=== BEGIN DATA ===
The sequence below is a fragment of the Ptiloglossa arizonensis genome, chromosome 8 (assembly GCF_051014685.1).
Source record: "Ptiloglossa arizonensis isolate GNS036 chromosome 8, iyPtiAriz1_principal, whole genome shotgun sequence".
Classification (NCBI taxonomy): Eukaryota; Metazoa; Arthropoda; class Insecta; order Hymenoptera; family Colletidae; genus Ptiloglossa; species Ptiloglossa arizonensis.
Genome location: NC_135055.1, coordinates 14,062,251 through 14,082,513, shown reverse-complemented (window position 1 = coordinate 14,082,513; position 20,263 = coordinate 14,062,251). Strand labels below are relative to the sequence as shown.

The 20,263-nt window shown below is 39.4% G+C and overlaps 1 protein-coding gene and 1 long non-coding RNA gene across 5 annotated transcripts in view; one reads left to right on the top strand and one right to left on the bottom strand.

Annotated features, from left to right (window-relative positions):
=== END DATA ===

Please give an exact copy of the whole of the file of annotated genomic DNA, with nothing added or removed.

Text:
The sequence below is a fragment of the Ptiloglossa arizonensis genome, chromosome 8 (assembly GCF_051014685.1).
Source record: "Ptiloglossa arizonensis isolate GNS036 chromosome 8, iyPtiAriz1_principal, whole genome shotgun sequence".
Classification (NCBI taxonomy): Eukaryota; Metazoa; Arthropoda; class Insecta; order Hymenoptera; family Colletidae; genus Ptiloglossa; species Ptiloglossa arizonensis.
Genome location: NC_135055.1, coordinates 14,062,251 through 14,082,513, shown reverse-complemented (window position 1 = coordinate 14,082,513; position 20,263 = coordinate 14,062,251). Strand labels below are relative to the sequence as shown.

The 20,263-nt window shown below is 39.4% G+C and overlaps 1 protein-coding gene and 1 long non-coding RNA gene across 5 annotated transcripts in view; one reads left to right on the top strand and one right to left on the bottom strand.

Annotated features, from left to right (window-relative positions):